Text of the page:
It's hard to tell at this stage of the game where the fault lies. In truth, characters within a pilot, especially when there are as many players as within The Playboy Club, are hard to flesh out in such a small amount of time. It is expected and understood that some supporting players have to evolve over time, but these characters show so much promise and instead the show chooses to puff up the lackluster character of Nick.
With a different actor in the role, Nick could be charming; he could be captivating; he could have me eating out of the palm of his hand the way all of the other characters seem to be. But Cibrian, with his tiny dead eyes just isn't cutting it. And part of the reason we resent that so much of the show is centered on him is the fact that he just can't live up to the hype of the time period. It was the swinging sixties, after all; each and every scene should be alive, exploding off the screen, with excitement of change in the air. But every time he comes on (and that is about seventy percent of the pilot because NBC is just so desperate to make this man a star), he sucks the air out of the room. On-screen and off, in the viewing room.
A great actor can take a small (or thin) part and create someone you still can't take your eyes off of. Suddenly a character who would be normally considered a fourth or fifth lead might become a "breakout." I have all of the faith in the world that the cast assembled here can be those actors/characters, but the fear is that they won't even be in the script enough to make great strides. And what makes it so much worse is that, unfortunately, that is not an uncommon fear for fall television this year.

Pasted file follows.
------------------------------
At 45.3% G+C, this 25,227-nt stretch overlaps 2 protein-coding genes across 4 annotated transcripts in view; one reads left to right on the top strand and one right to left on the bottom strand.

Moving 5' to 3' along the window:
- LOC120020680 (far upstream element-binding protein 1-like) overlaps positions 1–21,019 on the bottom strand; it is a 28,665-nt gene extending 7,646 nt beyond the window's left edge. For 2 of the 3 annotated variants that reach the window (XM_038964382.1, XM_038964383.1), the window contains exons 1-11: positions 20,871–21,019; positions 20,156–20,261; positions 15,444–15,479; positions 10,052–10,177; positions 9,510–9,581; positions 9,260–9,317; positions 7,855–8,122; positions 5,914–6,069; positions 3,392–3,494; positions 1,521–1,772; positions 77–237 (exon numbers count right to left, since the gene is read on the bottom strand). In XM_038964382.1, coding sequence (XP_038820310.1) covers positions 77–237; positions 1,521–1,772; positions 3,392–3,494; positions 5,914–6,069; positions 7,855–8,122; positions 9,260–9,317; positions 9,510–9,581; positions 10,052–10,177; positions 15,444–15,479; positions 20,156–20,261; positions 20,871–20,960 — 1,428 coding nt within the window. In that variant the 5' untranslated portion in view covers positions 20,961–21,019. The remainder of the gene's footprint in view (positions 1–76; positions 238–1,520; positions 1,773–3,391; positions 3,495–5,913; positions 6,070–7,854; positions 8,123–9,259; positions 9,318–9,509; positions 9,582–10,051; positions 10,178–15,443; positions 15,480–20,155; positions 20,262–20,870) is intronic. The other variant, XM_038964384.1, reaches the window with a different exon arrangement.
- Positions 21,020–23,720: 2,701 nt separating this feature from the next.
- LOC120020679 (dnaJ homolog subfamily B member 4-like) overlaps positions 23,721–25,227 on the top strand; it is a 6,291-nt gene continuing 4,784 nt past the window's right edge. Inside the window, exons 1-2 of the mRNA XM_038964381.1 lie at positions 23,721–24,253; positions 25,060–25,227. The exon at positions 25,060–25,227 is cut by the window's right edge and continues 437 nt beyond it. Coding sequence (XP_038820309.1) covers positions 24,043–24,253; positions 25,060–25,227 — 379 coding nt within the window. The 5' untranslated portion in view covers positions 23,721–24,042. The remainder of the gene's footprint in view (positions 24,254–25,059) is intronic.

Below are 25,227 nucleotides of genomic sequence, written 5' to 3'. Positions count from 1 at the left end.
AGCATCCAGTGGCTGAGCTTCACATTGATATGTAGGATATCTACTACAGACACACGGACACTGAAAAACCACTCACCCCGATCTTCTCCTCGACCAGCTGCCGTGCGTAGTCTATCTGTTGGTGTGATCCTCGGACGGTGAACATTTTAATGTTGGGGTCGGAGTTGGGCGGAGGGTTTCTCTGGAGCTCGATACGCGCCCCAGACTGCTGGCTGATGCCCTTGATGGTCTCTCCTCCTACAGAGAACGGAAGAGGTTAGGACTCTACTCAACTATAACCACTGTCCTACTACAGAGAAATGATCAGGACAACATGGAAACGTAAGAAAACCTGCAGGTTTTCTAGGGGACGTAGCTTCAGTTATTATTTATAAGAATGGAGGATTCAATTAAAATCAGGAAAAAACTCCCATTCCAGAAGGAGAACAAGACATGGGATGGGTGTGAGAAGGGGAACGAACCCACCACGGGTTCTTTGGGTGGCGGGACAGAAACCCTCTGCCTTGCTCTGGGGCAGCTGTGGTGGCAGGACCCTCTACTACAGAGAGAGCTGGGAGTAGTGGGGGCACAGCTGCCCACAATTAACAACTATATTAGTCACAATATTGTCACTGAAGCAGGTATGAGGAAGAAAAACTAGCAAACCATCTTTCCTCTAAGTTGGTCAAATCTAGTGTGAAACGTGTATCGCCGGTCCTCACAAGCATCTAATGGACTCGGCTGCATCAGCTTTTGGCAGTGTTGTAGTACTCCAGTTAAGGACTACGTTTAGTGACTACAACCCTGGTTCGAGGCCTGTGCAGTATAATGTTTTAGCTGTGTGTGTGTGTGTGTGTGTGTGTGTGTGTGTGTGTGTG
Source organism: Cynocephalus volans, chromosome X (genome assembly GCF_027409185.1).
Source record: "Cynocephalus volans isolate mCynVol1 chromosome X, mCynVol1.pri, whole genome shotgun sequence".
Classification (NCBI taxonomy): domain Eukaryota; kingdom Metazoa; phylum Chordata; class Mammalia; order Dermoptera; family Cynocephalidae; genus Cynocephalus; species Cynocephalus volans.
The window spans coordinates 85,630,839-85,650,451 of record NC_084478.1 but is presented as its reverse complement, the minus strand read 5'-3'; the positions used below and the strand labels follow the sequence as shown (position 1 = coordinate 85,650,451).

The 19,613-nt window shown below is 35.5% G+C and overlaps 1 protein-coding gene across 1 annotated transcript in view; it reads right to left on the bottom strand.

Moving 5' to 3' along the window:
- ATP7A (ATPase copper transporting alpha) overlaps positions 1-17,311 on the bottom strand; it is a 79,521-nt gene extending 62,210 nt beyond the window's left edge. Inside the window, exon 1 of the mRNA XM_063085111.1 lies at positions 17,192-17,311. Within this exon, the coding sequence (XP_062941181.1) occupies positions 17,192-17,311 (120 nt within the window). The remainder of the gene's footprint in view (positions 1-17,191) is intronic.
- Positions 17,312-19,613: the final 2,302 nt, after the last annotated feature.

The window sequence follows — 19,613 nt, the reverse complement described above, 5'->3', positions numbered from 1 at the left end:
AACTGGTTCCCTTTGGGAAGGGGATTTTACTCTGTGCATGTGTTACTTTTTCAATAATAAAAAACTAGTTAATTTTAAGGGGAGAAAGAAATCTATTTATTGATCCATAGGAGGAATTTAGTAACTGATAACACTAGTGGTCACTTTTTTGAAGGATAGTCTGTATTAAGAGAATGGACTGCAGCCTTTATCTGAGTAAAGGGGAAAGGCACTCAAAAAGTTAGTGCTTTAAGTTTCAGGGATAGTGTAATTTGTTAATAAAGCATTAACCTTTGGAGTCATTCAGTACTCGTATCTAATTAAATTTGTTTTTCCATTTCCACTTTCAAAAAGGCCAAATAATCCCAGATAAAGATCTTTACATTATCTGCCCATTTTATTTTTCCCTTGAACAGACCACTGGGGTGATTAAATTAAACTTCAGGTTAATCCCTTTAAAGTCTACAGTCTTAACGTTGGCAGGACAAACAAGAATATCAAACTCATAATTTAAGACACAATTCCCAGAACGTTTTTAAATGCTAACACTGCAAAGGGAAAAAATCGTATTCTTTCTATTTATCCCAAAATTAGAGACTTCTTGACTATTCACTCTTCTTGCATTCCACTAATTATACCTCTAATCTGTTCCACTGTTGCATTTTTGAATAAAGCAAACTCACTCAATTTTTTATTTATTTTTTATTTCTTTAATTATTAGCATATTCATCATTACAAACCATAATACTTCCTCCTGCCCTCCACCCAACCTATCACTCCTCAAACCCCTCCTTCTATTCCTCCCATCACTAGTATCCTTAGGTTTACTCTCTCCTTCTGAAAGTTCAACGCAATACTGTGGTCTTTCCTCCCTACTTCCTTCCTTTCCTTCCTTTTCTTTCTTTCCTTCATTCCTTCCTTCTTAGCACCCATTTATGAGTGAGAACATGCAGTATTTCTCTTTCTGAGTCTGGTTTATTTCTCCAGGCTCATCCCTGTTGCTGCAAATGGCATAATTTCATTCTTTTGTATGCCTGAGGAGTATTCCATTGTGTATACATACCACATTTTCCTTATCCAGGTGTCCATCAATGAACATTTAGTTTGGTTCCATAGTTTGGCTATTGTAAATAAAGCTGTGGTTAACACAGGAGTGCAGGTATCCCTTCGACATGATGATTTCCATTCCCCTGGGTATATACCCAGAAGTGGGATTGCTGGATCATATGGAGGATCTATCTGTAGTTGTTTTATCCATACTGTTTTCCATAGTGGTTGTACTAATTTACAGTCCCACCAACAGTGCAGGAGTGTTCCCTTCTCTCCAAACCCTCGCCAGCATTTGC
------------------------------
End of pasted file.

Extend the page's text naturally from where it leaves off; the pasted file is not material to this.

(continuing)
Though Ryan Murphy's American Horror Story does not separate the male characters from the females as the masters and submissives, so to speak, it still feels uneven simply because Murphy is limited as a writer in being able to express situations through the male gaze. It shouldn't be that way, but it is. And in this particular case, where he is trying to mix and mingle genres, what we end up with is a frenetically paced pilot that works harder to shock you with visual images of creepy dead kids, creature hands, and a spirit in head-to-toe latex than to offer you glimpses into who these people really are.